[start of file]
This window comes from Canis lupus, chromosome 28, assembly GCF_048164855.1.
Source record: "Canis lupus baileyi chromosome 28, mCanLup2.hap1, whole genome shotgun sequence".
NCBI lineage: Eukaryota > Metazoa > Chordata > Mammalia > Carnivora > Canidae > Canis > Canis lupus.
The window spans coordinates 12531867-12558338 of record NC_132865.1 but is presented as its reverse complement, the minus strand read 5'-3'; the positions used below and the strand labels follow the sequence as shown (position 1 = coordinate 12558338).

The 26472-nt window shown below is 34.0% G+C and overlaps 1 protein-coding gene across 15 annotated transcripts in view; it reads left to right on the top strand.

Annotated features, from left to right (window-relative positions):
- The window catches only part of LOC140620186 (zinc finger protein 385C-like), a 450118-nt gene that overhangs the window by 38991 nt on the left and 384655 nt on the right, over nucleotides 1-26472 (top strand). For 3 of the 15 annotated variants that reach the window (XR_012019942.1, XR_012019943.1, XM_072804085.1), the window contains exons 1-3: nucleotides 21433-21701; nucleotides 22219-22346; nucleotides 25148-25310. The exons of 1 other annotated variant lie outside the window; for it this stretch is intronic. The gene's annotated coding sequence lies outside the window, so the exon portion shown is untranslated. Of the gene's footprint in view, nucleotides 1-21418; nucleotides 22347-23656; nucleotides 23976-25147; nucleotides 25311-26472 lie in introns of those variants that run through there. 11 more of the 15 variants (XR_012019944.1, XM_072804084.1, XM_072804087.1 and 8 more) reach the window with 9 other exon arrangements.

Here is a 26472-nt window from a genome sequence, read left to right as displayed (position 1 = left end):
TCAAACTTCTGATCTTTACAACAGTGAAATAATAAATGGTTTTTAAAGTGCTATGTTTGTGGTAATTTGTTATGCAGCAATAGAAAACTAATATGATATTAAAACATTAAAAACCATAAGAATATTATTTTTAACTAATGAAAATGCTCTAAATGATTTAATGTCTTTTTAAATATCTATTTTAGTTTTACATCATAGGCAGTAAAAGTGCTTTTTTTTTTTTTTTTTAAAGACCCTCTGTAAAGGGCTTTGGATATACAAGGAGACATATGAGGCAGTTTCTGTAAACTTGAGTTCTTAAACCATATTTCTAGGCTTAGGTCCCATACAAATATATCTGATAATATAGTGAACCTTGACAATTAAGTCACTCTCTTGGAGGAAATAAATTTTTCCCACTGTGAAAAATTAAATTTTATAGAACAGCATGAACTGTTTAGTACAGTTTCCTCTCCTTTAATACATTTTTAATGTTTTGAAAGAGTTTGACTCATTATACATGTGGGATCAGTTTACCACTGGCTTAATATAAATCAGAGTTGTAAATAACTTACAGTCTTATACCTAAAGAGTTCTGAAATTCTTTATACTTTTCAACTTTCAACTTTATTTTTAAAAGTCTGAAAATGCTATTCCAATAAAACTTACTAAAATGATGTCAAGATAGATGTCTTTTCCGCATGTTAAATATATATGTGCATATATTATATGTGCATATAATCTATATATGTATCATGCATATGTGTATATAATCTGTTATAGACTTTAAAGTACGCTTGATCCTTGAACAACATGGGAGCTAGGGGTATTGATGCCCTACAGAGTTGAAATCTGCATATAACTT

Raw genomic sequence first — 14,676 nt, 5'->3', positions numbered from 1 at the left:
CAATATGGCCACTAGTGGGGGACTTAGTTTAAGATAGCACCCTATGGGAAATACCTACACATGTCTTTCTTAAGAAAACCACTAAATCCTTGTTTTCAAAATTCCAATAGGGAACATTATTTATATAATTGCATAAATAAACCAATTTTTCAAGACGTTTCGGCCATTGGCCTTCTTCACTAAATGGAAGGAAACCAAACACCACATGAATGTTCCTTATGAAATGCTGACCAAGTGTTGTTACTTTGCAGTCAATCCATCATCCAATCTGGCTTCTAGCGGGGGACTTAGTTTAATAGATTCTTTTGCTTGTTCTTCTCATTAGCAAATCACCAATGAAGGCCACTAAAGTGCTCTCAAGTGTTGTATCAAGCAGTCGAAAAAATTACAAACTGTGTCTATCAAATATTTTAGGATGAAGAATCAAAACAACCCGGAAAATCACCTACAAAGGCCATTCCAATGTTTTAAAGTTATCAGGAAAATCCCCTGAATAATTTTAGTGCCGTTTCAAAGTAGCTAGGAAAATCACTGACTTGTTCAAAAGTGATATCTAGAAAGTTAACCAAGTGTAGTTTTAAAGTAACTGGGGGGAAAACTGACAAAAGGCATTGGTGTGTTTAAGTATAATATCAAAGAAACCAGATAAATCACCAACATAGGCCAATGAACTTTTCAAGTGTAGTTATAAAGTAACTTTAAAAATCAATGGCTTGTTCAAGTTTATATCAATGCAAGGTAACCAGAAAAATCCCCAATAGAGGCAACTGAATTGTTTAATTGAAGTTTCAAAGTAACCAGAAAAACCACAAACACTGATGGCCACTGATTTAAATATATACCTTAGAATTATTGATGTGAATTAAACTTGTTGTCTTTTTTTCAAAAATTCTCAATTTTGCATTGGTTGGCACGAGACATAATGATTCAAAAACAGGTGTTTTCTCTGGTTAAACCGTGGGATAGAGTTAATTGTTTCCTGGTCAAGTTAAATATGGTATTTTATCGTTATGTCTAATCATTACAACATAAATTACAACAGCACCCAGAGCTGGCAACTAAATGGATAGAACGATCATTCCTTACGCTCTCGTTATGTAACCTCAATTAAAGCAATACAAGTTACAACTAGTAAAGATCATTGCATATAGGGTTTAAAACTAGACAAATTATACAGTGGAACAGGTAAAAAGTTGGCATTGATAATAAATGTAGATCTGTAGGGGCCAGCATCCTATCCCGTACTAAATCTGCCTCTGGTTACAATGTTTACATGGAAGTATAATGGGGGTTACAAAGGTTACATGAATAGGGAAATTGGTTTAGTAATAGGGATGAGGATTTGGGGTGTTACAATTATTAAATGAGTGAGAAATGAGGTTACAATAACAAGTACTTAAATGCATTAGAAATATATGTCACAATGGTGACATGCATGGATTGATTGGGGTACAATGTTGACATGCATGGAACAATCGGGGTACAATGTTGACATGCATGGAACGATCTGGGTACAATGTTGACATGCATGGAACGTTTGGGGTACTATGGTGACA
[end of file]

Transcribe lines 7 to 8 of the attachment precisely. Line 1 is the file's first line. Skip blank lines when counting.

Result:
- The window catches only part of LOC140620186 (zinc finger protein 385C-like), a 450118-nt gene that overhangs the window by 38991 nt on the left and 384655 nt on the right, over nucleotides 1-26472 (top strand). For 3 of the 15 annotated variants that reach the window (XR_012019942.1, XR_012019943.1, XM_072804085.1), the window contains exons 1-3: nucleotides 21433-21701; nucleotides 22219-22346; nucleotides 25148-25310. The exons of 1 other annotated variant lie outside the window; for it this stretch is intronic. The gene's annotated coding sequence lies outside the window, so the exon portion shown is untranslated. Of the gene's footprint in view, nucleotides 1-21418; nucleotides 22347-23656; nucleotides 23976-25147; nucleotides 25311-26472 lie in introns of those variants that run through there. 11 more of the 15 variants (XR_012019944.1, XM_072804084.1, XM_072804087.1 and 8 more) reach the window with 9 other exon arrangements.

Here is a 26472-nt window from a genome sequence, read left to right as displayed (position 1 = left end):